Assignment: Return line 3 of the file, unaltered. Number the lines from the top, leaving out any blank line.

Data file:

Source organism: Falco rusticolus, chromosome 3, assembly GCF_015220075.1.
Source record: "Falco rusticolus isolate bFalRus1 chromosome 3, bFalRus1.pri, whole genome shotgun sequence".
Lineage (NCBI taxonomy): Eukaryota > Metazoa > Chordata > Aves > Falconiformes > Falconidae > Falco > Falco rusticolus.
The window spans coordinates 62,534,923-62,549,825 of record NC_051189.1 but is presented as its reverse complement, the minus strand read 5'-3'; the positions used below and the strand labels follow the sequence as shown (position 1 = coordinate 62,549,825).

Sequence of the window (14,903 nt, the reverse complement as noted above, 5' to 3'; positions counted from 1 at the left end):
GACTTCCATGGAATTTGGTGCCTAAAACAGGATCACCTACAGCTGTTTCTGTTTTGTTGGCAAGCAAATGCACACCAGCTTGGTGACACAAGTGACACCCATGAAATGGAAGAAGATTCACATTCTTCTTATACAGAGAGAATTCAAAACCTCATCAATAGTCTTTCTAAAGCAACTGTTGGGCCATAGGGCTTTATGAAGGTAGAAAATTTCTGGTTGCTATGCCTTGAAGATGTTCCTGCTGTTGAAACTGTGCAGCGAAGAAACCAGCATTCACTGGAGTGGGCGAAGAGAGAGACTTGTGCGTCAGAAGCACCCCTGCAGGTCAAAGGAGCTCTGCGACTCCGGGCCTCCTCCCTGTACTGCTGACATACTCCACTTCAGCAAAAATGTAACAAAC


Lineage (NCBI taxonomy): Eukaryota > Metazoa > Chordata > Aves > Falconiformes > Falconidae > Falco > Falco rusticolus.